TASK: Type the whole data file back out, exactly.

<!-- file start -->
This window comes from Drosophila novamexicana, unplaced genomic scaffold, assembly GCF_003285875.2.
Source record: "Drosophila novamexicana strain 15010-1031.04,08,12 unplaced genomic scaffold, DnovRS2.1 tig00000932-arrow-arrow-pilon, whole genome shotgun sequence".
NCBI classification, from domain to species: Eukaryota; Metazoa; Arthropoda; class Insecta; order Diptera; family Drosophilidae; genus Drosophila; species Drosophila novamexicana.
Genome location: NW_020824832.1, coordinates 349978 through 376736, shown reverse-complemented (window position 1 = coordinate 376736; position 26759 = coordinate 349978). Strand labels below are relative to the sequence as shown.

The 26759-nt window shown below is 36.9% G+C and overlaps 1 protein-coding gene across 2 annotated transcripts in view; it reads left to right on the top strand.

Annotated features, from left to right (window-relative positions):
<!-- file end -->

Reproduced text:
This window comes from Drosophila novamexicana, unplaced genomic scaffold, assembly GCF_003285875.2.
Source record: "Drosophila novamexicana strain 15010-1031.04,08,12 unplaced genomic scaffold, DnovRS2.1 tig00000932-arrow-arrow-pilon, whole genome shotgun sequence".
NCBI classification, from domain to species: Eukaryota; Metazoa; Arthropoda; class Insecta; order Diptera; family Drosophilidae; genus Drosophila; species Drosophila novamexicana.
Genome location: NW_020824832.1, coordinates 349978 through 376736, shown reverse-complemented (window position 1 = coordinate 376736; position 26759 = coordinate 349978). Strand labels below are relative to the sequence as shown.

The 26759-nt window shown below is 36.9% G+C and overlaps 1 protein-coding gene across 2 annotated transcripts in view; it reads left to right on the top strand.

Annotated features, from left to right (window-relative positions):